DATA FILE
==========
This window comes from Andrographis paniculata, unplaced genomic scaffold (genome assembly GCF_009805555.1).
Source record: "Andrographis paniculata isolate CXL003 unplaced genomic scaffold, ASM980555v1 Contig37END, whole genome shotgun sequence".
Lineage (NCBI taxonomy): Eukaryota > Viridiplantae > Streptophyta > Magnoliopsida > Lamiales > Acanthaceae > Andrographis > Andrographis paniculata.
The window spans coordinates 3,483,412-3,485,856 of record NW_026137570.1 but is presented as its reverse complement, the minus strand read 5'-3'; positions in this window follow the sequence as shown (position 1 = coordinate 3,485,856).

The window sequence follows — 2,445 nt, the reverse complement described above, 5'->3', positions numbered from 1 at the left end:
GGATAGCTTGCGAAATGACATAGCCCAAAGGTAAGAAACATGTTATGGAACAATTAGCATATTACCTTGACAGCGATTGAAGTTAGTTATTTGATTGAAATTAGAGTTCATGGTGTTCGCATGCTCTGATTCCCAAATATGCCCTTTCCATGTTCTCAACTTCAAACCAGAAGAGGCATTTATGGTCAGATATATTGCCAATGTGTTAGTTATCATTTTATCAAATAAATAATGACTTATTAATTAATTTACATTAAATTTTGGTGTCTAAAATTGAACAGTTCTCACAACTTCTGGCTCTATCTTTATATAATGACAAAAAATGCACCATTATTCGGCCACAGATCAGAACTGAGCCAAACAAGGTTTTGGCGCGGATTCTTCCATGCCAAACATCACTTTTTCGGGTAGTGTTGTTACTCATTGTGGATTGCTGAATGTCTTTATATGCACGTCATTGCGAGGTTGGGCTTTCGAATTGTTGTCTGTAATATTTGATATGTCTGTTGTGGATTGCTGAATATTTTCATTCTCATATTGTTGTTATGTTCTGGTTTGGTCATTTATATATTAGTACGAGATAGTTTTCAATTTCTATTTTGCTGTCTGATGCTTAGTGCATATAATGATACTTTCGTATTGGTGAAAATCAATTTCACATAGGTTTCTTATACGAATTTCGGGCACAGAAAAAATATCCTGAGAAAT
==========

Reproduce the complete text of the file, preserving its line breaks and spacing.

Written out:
This window comes from Andrographis paniculata, unplaced genomic scaffold (genome assembly GCF_009805555.1).
Source record: "Andrographis paniculata isolate CXL003 unplaced genomic scaffold, ASM980555v1 Contig37END, whole genome shotgun sequence".
Lineage (NCBI taxonomy): Eukaryota > Viridiplantae > Streptophyta > Magnoliopsida > Lamiales > Acanthaceae > Andrographis > Andrographis paniculata.
The window spans coordinates 3,483,412-3,485,856 of record NW_026137570.1 but is presented as its reverse complement, the minus strand read 5'-3'; positions in this window follow the sequence as shown (position 1 = coordinate 3,485,856).

The window sequence follows — 2,445 nt, the reverse complement described above, 5'->3', positions numbered from 1 at the left end:
GGATAGCTTGCGAAATGACATAGCCCAAAGGTAAGAAACATGTTATGGAACAATTAGCATATTACCTTGACAGCGATTGAAGTTAGTTATTTGATTGAAATTAGAGTTCATGGTGTTCGCATGCTCTGATTCCCAAATATGCCCTTTCCATGTTCTCAACTTCAAACCAGAAGAGGCATTTATGGTCAGATATATTGCCAATGTGTTAGTTATCATTTTATCAAATAAATAATGACTTATTAATTAATTTACATTAAATTTTGGTGTCTAAAATTGAACAGTTCTCACAACTTCTGGCTCTATCTTTATATAATGACAAAAAATGCACCATTATTCGGCCACAGATCAGAACTGAGCCAAACAAGGTTTTGGCGCGGATTCTTCCATGCCAAACATCACTTTTTCGGGTAGTGTTGTTACTCATTGTGGATTGCTGAATGTCTTTATATGCACGTCATTGCGAGGTTGGGCTTTCGAATTGTTGTCTGTAATATTTGATATGTCTGTTGTGGATTGCTGAATATTTTCATTCTCATATTGTTGTTATGTTCTGGTTTGGTCATTTATATATTAGTACGAGATAGTTTTCAATTTCTATTTTGCTGTCTGATGCTTAGTGCATATAATGATACTTTCGTATTGGTGAAAATCAATTTCACATAGGTTTCTTATACGAATTTCGGGCACAGAAAAAATATCCTGAGAAAT